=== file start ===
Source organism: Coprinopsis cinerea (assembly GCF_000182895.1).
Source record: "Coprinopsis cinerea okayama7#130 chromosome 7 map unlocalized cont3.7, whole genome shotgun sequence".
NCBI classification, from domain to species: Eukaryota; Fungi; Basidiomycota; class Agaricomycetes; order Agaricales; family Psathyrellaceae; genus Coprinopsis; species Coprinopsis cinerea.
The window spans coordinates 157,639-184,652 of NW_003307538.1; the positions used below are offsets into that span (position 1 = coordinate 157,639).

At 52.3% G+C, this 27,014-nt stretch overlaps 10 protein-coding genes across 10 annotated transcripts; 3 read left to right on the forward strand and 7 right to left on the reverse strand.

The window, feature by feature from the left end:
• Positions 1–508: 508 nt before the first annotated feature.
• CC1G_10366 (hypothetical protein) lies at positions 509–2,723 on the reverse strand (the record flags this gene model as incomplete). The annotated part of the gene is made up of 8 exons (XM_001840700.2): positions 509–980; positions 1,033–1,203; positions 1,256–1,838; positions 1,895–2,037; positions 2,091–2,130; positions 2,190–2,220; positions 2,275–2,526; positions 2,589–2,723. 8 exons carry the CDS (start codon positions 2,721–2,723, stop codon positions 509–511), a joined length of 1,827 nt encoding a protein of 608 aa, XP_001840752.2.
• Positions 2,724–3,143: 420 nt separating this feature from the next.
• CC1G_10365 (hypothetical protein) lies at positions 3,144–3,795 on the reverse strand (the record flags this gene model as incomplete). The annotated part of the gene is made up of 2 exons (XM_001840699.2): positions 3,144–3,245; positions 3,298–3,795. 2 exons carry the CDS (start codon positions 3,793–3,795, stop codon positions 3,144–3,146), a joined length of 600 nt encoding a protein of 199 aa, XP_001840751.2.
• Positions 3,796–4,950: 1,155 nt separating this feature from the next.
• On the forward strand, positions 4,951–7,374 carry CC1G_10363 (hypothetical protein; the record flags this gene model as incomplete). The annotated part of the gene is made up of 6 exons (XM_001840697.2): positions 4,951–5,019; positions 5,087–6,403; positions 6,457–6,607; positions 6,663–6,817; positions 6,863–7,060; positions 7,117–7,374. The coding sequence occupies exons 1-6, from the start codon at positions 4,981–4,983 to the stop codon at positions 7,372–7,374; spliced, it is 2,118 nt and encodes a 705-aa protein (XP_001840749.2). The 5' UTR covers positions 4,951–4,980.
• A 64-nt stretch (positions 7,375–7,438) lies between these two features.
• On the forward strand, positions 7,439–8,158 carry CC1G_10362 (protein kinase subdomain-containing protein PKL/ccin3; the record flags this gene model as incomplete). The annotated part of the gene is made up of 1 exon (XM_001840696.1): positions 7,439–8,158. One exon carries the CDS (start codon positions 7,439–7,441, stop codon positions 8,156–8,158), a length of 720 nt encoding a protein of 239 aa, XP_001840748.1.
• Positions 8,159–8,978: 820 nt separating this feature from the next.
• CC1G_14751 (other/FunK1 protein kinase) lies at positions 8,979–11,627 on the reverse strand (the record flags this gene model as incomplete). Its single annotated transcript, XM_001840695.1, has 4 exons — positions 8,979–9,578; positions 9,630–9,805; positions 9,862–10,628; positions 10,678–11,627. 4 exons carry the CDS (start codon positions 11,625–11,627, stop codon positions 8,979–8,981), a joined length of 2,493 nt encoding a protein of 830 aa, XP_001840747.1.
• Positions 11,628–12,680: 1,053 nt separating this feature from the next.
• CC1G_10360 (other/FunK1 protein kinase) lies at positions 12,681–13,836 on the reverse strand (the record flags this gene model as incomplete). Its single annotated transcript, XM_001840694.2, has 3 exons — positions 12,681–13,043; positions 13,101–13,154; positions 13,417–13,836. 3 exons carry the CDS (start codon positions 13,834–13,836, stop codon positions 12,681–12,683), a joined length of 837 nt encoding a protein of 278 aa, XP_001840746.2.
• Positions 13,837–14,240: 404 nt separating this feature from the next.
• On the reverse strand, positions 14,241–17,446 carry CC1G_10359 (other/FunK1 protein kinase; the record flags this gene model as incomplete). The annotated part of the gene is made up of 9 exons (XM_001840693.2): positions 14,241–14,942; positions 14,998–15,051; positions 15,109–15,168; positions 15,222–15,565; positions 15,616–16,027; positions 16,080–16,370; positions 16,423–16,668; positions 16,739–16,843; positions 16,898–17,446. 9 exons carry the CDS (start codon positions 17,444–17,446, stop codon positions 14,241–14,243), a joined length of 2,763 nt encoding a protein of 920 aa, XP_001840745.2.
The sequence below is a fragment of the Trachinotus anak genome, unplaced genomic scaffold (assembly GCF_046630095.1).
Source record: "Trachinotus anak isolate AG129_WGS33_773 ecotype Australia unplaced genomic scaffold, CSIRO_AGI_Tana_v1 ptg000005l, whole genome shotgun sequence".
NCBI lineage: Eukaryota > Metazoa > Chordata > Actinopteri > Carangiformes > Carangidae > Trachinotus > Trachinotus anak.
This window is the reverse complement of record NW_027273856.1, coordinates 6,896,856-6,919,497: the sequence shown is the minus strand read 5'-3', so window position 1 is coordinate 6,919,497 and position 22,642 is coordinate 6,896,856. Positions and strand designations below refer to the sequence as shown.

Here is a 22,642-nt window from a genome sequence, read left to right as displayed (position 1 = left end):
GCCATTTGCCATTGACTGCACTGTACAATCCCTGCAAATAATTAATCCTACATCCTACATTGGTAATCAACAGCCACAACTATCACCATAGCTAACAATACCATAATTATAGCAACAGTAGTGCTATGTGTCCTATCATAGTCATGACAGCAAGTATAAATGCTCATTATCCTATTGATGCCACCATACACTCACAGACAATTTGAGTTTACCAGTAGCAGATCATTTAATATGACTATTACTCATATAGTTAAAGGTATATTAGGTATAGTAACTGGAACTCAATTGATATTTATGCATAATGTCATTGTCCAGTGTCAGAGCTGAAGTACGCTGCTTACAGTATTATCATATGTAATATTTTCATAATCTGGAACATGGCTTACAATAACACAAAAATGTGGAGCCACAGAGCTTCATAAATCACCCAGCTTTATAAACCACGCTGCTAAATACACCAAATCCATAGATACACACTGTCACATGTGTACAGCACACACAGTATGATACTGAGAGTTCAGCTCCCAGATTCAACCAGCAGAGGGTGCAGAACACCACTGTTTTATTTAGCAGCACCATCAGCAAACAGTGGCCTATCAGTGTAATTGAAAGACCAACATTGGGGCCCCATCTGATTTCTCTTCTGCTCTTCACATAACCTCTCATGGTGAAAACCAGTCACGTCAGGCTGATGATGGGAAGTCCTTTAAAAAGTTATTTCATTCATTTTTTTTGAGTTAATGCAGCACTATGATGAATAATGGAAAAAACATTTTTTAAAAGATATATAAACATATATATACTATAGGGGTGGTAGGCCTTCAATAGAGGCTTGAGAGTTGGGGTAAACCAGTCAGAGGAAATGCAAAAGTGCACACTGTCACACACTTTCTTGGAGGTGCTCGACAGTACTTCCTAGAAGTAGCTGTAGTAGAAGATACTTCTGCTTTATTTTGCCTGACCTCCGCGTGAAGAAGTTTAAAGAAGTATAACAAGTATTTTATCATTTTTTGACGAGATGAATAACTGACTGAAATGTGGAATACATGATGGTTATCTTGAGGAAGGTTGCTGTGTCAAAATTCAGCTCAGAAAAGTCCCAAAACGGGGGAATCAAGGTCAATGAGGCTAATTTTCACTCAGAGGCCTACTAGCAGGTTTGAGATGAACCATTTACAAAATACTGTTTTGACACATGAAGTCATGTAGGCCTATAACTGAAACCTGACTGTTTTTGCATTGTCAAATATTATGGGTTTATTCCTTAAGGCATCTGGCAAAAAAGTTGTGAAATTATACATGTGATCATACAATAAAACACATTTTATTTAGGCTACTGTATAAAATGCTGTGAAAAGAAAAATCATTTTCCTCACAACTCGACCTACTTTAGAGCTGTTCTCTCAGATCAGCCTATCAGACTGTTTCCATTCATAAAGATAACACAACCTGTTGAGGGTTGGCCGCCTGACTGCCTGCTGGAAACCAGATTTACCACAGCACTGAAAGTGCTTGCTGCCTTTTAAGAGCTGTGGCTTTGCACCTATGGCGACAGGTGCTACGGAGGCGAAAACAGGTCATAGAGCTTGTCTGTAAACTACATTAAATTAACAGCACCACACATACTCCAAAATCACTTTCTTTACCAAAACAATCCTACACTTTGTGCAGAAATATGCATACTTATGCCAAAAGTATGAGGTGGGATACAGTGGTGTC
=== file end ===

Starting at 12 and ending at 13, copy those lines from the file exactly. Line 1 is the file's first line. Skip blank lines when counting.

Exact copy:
• On the forward strand, positions 4,951–7,374 carry CC1G_10363 (hypothetical protein; the record flags this gene model as incomplete). The annotated part of the gene is made up of 6 exons (XM_001840697.2): positions 4,951–5,019; positions 5,087–6,403; positions 6,457–6,607; positions 6,663–6,817; positions 6,863–7,060; positions 7,117–7,374. The coding sequence occupies exons 1-6, from the start codon at positions 4,981–4,983 to the stop codon at positions 7,372–7,374; spliced, it is 2,118 nt and encodes a 705-aa protein (XP_001840749.2). The 5' UTR covers positions 4,951–4,980.
• A 64-nt stretch (positions 7,375–7,438) lies between these two features.